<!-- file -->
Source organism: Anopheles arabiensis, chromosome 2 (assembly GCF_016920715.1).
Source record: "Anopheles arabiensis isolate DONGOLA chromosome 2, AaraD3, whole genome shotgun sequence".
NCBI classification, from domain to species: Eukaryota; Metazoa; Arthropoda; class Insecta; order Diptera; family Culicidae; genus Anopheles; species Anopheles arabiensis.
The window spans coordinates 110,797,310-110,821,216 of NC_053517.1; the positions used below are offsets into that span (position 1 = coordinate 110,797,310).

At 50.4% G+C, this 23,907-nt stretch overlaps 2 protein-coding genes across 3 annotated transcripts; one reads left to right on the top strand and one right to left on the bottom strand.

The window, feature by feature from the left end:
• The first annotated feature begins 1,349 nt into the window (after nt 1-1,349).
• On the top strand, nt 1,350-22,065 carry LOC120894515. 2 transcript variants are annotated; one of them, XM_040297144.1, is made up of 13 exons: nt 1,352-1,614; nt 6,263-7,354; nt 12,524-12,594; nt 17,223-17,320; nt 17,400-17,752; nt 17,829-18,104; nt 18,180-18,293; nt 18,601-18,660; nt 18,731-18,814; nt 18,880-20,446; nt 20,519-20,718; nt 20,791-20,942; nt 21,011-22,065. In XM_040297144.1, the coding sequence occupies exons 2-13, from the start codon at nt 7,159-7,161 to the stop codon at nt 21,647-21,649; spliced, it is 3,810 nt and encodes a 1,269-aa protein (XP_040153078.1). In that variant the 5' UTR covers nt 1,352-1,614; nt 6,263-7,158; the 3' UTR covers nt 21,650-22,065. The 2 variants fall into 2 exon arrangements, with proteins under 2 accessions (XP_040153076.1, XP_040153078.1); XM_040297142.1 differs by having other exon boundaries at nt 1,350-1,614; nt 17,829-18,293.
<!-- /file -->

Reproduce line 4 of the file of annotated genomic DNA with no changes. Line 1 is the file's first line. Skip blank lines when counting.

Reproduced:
The window spans coordinates 110,797,310-110,821,216 of NC_053517.1; the positions used below are offsets into that span (position 1 = coordinate 110,797,310).